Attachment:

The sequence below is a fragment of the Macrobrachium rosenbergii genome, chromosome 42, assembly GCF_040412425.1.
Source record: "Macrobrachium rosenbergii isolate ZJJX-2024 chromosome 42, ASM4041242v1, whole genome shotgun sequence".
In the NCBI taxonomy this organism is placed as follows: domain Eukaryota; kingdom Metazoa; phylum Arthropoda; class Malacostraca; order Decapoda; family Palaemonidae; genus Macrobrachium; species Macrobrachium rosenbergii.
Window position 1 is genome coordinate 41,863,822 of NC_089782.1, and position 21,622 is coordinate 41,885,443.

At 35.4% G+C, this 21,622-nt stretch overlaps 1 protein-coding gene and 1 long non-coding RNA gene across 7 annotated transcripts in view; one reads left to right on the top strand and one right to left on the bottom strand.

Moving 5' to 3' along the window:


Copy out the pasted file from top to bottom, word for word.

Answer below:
The sequence below is a fragment of the Macrobrachium rosenbergii genome, chromosome 42, assembly GCF_040412425.1.
Source record: "Macrobrachium rosenbergii isolate ZJJX-2024 chromosome 42, ASM4041242v1, whole genome shotgun sequence".
In the NCBI taxonomy this organism is placed as follows: domain Eukaryota; kingdom Metazoa; phylum Arthropoda; class Malacostraca; order Decapoda; family Palaemonidae; genus Macrobrachium; species Macrobrachium rosenbergii.
Window position 1 is genome coordinate 41,863,822 of NC_089782.1, and position 21,622 is coordinate 41,885,443.

At 35.4% G+C, this 21,622-nt stretch overlaps 1 protein-coding gene and 1 long non-coding RNA gene across 7 annotated transcripts in view; one reads left to right on the top strand and one right to left on the bottom strand.

Moving 5' to 3' along the window: